In this 66th episode of Decode Quantum, I am welcoming Tommaso Calarco from Forschungszentrum Jülich in Germany. It is the second episode of Decode Quantum in English after the one with Simone Severini from AWS, published in May 2023. As usual, it is also available on Frenchweb.
Tommaso Calarco is a true European for many respects. Italian born, he made his studies in Italy, first with a master’s in music. He then switched to science with a master’s in physics from the University of Padua and a PhD at the University of Ferrara. He then worked in many places: the University of Innsbruck and ECT Trento for two post-docs, then NIST and Harvard in the USA, the University of Ulm, the University of Cologne in Germany, the University of Bologna in Italy, and at last in Julich. He was also the Editor-in-Chief of European Physics Journal D. As a lead researcher in the Jülich research center, he is specialized in quantum control, applied to various quantum objects: cold atoms, ions, superconductors and even NV centers. He is also well known for being the main author and coordinator of the European Quantum Manifesto which led to the 1B€ European Quantum Flagship launched in 2018. He leads the Quantum Community Network of European researchers in quantum physics, which helps define the Strategic Research Agenda of the EU.
How did he land in quantum science, particularly coming from your bachelor in music, which is quite uncommon? He was interested in physics as well as in art because of his fascination for fundamental things. He wanted first to look at quantum physics foundations. He was first involved in an interdisciplinary research laboratory in Trieste working on the link between science and art and was first introduced to quantum foundation aspects.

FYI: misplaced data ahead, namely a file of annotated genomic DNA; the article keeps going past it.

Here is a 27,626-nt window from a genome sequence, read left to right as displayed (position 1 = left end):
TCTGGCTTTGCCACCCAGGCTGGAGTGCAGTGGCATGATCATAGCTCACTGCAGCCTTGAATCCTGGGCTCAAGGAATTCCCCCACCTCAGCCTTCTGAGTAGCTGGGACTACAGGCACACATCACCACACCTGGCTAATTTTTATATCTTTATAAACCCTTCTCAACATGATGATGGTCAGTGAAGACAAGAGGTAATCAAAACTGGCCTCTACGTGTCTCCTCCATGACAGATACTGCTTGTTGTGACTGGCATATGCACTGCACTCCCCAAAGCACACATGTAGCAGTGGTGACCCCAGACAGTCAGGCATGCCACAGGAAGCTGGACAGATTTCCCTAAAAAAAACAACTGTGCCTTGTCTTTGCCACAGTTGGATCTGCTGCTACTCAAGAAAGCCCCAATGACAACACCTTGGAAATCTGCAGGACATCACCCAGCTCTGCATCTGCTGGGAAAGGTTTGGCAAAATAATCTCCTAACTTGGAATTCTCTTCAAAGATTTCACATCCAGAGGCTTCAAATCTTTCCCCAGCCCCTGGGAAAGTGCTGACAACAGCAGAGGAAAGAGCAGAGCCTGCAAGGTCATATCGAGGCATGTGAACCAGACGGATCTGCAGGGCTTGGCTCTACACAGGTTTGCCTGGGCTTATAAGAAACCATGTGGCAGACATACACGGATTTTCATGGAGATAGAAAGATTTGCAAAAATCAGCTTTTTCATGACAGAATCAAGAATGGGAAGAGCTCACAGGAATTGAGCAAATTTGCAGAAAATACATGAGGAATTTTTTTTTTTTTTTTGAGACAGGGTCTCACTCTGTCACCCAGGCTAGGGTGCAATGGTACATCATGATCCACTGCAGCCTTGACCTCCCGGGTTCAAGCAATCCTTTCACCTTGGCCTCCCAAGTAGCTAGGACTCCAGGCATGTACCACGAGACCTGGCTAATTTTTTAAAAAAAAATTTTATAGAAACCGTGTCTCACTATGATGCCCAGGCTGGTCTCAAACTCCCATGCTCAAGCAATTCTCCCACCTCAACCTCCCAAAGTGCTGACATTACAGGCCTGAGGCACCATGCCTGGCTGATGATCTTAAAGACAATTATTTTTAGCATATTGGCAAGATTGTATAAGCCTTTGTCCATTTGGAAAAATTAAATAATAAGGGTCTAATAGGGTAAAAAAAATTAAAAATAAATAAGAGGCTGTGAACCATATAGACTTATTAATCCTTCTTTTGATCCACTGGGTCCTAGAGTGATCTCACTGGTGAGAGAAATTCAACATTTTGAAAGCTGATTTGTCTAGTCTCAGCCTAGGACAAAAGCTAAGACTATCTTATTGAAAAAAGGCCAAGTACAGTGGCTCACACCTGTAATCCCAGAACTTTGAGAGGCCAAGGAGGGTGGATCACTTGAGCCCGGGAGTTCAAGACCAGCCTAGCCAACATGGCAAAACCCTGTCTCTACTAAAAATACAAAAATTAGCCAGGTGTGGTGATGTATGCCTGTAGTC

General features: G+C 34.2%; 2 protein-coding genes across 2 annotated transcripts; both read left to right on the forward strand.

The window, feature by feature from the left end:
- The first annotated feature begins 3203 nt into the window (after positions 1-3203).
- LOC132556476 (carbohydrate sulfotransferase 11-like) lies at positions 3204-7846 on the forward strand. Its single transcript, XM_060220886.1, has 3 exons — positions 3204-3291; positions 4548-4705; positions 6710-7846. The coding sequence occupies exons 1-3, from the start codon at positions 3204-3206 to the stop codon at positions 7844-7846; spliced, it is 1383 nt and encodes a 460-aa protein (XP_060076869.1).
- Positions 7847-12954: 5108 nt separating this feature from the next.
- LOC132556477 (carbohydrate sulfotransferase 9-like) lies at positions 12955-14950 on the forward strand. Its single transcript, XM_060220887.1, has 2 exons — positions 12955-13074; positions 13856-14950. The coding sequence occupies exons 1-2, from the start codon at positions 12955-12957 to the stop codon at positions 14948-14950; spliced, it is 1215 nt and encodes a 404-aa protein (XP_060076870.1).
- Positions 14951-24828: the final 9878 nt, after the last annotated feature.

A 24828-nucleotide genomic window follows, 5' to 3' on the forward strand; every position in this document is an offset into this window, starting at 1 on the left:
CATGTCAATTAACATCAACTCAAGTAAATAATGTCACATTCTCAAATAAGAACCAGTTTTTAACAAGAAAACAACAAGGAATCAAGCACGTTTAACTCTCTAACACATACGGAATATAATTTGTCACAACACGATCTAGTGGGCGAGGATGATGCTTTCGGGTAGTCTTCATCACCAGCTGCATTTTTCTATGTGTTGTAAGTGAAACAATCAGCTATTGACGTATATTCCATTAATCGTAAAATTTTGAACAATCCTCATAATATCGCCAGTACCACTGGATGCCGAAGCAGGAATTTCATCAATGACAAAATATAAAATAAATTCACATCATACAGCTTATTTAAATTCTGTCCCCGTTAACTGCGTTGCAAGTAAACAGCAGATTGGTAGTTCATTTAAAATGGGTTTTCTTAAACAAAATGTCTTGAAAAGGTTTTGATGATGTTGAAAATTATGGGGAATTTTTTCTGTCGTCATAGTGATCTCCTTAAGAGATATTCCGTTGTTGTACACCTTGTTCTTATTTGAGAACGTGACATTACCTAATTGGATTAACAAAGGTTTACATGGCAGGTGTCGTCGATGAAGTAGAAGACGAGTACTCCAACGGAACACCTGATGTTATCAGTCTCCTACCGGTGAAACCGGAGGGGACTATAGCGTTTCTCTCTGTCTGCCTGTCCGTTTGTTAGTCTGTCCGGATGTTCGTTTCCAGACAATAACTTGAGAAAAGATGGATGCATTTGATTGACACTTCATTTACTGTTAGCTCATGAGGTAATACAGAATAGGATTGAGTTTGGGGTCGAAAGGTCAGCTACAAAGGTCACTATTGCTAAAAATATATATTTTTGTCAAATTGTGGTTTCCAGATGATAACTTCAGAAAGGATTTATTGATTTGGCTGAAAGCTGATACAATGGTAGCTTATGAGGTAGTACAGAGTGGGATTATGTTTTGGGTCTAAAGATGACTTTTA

What was his thesis title and topic? He worked on temporal Bell inequalities, in order to test some realism hypothesis. The designed experiment was not possible to implement. He still did show what was possible. It was some pure quantum foundation work. The title was Are violations to temporal Bell inequalities there when somebody looks? by Tommaso Calarco, August 1999 (7 pages). Back then, he published other papers on quantum measurement like Impulsive quantum measurements: restricted path integral versus von Neumann collapse, 1996 (12 pages) and Quantum gates with neutral atoms: Controlling collisional interactions in time dependent traps, 1999 (10 pages), with Peter Zoller, Ignacio Cirac. He then wanted to transition from (quantum) philosophy to applications.
What is the role of “quantum control”, his current specialty? It is about playing with building Lego blocks of quantum devices, manipulate them at the individual quantum level and a way to look at the bigger structure to look at errors, particularly those that are invalidating quantum processes. It deals with the challenge of (quantum computing) scalability. The dirtiest of places sits at the quantum level where we need to control precisely individual quantum objects and do it with oversized boxing gloves on a tractor trailer running at 200 miles per hours. We use various knobs to control the intensity of lasers or microwave and electric fields pulses and profile their parameters. Quantum control methods borrow from engineering science developed for space flights and other domains. It is about looking at quantum dynamics using various tools, including some that are machine learning-based.